Japanese cooks are famous for honoring tradition and mastering dishes through years of practice, mindfulness and discipline. Wild experimentation doesn't exactly jibe with Western perceptions of Japanese culinary artistry. But then how did ramen jump from a Chinese specialty served in only a handful of Tokyo noodle bars about a century ago to a nationwide phenomena with many regional variations?
Even chefs devoted to faithfully reproducing a specific dish will consider customer tastes, locally available ingredients and cultural influences when creating a menu, so ramen evolved to suit the need of each city it spread to. Beyond that, contemporary cooks just couldn't stick to the classics and started turning out lamb ramen, clam ramen and even ham ramen.
That evolution continued once ramen came to American shores, and Denver chefs are happy to put their own spin on the broth, meats and toppings that make every bowl special. Here are three ramen bowls in local restaurants that satisfy our soupy needs — especially as Arctic conditions descend — while providing something unique in the realm of ramen.
Osaka Ramen2611 Walnut Street
Osaka Ramen founder Jeff Osaka rolls out seasonal ramen dishes based on Colorado produce and meats. In the summer, Olathe sweet corn and butter ramen (a variation on a version not uncommon in northern Japan) draws its share of fans, but when fall arrives, the chef turns to another regional ingredient: green chiles. Right now (and for the next week or two), you can slurp down a bowl of green chile and chorizo ramen that's as hearty and satisfying as posole.
According to Osaka, the soup starts with chicken-based broth, which gets a fiery red slick of pork fat from Polidori chorizo. A generous fistful of diced green chiles is added, and then the noodle bowl is topped with shredded cabbage, cilantro and a hint of cotija cheese. The bright, fresh flavor of the green chiles mingles with the roasty red chile in the chorizo spice blend, creating Christmas in a bowl. While the special won't last, the restaurateur says his team is already plotting its next special, which could involve seafood. So if you miss out on the distinctly Southwestern fall ramen, you still have something fun and unusual to anticipate, along with Osaka Ramen's more traditional menu items.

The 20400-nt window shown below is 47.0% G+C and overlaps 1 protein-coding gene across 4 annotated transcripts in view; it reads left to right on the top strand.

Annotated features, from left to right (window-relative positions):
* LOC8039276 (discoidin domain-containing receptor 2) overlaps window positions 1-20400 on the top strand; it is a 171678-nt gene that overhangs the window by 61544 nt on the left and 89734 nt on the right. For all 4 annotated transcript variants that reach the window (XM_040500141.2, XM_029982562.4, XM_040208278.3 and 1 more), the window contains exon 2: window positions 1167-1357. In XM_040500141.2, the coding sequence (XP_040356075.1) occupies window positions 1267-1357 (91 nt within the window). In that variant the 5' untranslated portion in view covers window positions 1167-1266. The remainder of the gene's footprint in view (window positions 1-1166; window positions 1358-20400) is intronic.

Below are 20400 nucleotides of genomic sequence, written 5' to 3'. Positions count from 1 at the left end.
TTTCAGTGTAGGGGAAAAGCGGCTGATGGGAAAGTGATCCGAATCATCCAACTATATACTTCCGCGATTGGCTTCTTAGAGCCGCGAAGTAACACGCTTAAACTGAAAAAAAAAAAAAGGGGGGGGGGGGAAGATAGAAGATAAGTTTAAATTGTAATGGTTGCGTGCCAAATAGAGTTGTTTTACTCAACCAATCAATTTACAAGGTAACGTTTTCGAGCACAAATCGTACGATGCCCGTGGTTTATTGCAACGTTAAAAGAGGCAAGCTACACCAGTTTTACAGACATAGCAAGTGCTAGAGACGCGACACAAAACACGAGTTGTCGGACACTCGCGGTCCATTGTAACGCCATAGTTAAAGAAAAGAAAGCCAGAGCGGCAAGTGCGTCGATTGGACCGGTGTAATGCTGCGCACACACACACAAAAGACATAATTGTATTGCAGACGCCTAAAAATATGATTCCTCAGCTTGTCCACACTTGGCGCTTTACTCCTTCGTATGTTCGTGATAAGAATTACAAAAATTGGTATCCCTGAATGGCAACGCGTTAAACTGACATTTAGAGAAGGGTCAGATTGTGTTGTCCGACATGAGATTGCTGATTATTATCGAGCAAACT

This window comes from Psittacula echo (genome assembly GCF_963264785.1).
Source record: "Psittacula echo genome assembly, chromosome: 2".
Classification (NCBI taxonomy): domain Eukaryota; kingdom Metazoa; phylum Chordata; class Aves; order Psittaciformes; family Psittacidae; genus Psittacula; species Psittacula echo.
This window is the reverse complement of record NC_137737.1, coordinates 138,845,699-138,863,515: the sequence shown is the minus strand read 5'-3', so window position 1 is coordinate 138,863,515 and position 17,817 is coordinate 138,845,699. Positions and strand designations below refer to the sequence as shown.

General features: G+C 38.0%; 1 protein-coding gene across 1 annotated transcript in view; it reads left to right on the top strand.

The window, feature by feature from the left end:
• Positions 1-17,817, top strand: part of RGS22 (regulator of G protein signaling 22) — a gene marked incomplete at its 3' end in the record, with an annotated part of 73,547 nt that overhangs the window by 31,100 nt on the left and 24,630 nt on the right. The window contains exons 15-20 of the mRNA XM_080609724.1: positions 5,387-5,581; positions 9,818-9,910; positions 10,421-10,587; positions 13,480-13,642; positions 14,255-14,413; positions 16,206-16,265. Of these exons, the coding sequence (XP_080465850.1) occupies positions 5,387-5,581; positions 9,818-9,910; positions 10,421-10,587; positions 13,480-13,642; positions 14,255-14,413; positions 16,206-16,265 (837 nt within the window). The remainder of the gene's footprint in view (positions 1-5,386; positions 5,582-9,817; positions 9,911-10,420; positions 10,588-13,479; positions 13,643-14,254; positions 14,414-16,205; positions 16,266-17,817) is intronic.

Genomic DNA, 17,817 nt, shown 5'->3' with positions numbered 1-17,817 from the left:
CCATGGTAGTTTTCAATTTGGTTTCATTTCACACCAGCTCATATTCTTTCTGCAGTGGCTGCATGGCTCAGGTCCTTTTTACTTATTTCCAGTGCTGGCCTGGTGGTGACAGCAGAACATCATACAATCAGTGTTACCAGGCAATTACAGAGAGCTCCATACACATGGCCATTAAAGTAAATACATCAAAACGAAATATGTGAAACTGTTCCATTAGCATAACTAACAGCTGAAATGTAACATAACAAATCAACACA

Sukiya Ramen7939 East Arapahoe Road, Greenwood Village, 720-708-5477
450 Broadway (opening this month)
Sukiya Ramen has been hiding out in the back of a DTC shopping center for a few years now, ladling up satisfying bowls based on regional ramen specialties. The shop is exacting when it serves Hakata tonkotsu ramen in the style of Fukuoka, miso ramen from Sapporo and shoyu ramen from Tokyo, but the eatery is also happy to color outside the lines drawn by tradition.
And so you can order your tonkotsu (a cloudy broth made by boiling pork bones for hours) as Bloody Mary ramen, spiked with tomato sauce for an unusual flavor that adds both sweetness and acidity to the usual porky tonkotsu richness. Tomato-based ramen isn't unheard of in Japan, but it's not common, either, and in Denver it's a real rarity. But it will soon become a little more accessible, since Sukiya is opening a second location on Broadway in the Baker neighborhood this month.
Once you've downed your bowl of Bloody Mary ramen (don't expect celery stalks and olives), move on to curry tonkotsu, Nagasaki-style seafood ramen or spicy kimchi ramen. There's even a DIY option so that you can build your own bowl, which will surely have ramen purists choking on their noodles.
Tora Ramen at Broadway Market950 Broadway
Chef Jesusio Silva just opened Tora last month, but he's already challenging traditional notions of what ramen can and should be. But Silva isn't some rash young experimenter; he brings fifteen years of professional experience with Japanese cuisine, including stints at Sushi Sasa, Osaka Ramen and Sushi-Rama. So while some of his ideas are eye-opening, the flavors always come first.
That's definitely the case with Tora's black tonkotsu, which gets its deep, dark hue from squid-ink oil and black garlic. While the squid ink carries a barely-there seafood flavor, adding umami without being noticeably fishy, the garlic stands out boldly, matching well with the thick slab of pork, which is rolled and slow-cooked like Italian porchetta. Wood ear mushrooms, fermented bamboo shoots and naturo (the pink-and-white-swirled fish cake) add earthy, funky flavors to the mix.
Silva is just getting started, so expect more fun and flavor, possibly in the form of lamb posole ramen.
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